Variation in juvenal plumage of Red Crossbill

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In my last post I mentioned that the juvenal plumage of type 4 and type 2 Red Crossbills seemed to be consistently different, and here are two photos that illustrate the differences.

Juvenile Type 4 Red Crossbill. This individual is typical of the Type 4 crossbills seen, with relatively narrow and pale streaks on the breast and flanks, and scattered newly-molted yellow feathers making it look even less heavily-streaked. Aug 2010, Pine Butte Guest Ranch near Choteau, Montana. Photo copyright David Sibley.
Juvenile Type 2 Red Crossbill. This individual is typical of the Type 2 crossbills seen, with coarse and very dark streaks all over, and no evidence of molt to yellow first-winter feathers. Aug 2010, Pine Butte Guest Ranch near Choteau, Montana. Photo copyright David Sibley.

One of the first things you will notice whenever you have a chance to look at a large number of crossbills is the tremendous range of variation in plumage. Birds can be streaked, yellow, orange, or red, and seemingly any combination of these colors can show up on a single bird. It may be possible to tease some consistent differences out of that tangle of variation, and juvenal plumage seems like the best place to start.

In August 2010 in Montana I saw hundreds of Type 4 crossbills, many were juveniles and there was quite a bit of variation in their juvenal plumage from relatively pale with weak and fine streaking to darker, coarser streaking. Virtually all of them showed active molt with new yellow feathers coming in. I saw fewer Type 2 crossbills, most were juveniles, and all of those were in full juvenal plumage without molt (suggesting that they had fledged more recently). All were relatively dark with thick, coarse streaks from the head to the tail coverts. Even with all the variation in Type 4 crossbills there seemed to be little overlap in color, and the Type 2s repeatedly struck me as darker and more boldly-streaked.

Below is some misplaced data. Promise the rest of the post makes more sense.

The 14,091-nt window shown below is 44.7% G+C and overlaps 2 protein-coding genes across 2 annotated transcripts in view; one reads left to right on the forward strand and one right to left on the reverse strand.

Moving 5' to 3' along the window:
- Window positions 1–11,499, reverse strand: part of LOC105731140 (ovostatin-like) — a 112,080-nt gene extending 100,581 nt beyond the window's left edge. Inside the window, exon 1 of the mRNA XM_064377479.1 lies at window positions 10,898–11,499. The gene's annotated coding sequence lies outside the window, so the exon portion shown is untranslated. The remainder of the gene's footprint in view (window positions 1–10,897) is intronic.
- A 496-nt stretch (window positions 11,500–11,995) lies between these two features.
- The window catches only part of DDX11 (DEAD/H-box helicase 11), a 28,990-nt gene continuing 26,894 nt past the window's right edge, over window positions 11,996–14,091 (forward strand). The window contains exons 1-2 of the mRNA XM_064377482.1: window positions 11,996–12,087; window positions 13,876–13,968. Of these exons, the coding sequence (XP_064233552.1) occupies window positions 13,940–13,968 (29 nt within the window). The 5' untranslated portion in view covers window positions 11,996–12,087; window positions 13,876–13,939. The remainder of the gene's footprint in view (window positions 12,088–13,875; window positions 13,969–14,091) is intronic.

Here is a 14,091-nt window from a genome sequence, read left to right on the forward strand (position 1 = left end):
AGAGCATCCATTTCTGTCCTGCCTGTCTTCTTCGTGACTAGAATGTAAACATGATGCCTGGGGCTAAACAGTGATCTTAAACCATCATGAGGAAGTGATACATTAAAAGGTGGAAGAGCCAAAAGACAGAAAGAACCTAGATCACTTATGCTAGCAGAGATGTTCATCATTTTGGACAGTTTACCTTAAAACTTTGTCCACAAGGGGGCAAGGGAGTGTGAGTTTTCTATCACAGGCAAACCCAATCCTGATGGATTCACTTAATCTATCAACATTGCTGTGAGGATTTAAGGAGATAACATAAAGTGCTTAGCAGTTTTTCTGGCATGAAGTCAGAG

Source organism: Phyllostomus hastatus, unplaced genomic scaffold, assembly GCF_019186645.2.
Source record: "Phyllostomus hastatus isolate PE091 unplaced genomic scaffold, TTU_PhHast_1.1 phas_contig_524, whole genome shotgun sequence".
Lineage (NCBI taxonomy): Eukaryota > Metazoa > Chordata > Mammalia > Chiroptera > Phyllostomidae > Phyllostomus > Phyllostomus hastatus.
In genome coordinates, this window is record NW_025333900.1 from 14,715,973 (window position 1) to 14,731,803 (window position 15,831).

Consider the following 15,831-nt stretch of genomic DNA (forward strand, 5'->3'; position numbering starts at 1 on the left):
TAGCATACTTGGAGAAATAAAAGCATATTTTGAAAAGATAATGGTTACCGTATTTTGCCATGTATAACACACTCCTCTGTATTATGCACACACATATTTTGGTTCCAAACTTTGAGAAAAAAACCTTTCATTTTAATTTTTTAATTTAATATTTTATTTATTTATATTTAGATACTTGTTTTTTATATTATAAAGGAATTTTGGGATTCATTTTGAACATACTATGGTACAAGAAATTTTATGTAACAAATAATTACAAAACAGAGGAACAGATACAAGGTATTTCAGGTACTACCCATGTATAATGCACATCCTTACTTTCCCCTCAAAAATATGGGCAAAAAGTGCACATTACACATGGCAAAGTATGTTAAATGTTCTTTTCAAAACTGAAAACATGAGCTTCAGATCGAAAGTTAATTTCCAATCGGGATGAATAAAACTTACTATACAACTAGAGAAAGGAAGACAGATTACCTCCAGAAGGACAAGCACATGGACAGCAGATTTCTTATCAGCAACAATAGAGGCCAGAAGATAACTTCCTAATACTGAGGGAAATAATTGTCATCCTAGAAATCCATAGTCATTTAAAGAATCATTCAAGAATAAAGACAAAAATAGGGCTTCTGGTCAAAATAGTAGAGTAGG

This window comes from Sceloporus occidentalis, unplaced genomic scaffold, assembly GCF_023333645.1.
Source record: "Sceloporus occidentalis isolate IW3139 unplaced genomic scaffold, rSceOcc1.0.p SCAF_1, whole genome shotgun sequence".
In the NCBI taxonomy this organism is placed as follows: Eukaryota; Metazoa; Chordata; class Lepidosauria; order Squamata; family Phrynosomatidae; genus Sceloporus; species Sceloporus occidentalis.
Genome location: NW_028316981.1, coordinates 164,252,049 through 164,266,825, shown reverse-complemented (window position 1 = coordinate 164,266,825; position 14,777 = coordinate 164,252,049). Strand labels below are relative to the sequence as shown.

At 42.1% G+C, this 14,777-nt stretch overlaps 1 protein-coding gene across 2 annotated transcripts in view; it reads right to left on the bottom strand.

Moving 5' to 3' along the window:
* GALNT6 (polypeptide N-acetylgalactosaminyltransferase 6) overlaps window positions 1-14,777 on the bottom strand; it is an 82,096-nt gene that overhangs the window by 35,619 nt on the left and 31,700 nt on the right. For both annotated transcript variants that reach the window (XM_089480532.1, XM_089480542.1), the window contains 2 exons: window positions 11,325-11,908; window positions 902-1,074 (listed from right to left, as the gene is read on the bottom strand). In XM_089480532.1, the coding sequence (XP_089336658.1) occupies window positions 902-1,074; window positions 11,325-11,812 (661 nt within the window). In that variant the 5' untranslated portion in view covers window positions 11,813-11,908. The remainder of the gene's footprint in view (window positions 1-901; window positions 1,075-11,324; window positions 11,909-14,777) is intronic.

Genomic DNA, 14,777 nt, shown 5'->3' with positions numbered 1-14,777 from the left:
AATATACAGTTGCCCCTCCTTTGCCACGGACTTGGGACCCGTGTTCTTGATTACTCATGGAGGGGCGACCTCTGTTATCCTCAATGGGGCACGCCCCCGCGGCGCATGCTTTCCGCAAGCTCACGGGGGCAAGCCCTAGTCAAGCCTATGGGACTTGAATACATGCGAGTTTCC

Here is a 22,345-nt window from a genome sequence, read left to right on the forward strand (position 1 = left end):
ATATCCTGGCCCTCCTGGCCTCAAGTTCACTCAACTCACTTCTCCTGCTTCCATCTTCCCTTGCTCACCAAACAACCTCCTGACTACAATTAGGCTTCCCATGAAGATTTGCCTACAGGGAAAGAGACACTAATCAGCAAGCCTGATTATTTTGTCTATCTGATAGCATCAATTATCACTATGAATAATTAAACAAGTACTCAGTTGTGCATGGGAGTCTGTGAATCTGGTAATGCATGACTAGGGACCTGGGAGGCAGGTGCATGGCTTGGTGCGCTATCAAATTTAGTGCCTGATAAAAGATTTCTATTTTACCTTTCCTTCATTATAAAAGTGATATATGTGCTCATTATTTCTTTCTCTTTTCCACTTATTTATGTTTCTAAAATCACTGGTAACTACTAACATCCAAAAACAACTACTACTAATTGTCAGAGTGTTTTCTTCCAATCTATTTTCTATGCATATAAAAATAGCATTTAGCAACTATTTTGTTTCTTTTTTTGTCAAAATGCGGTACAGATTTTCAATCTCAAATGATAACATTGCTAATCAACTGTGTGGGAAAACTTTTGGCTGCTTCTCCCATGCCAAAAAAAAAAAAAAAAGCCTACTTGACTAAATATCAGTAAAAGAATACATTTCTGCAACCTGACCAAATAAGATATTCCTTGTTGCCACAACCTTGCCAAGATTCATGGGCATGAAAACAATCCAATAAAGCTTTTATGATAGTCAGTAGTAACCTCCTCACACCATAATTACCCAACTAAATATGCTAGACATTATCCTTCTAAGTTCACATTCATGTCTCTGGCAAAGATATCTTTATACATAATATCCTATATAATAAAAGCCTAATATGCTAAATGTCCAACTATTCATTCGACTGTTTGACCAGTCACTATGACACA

The bottom line: I doubt that it will ever be possible to identify a crossbill to type by looking at its plumage, but there do seem to be some subtle differences in juvenal plumage that deserve further study.

1 thought on “Variation in juvenal plumage of Red Crossbill”

  1. Some evidence suggests that Type 2 might molt later than of any of the Types –they appear to regularly be able to nest further into the fall season into October than the other Types. Interesting stuff!

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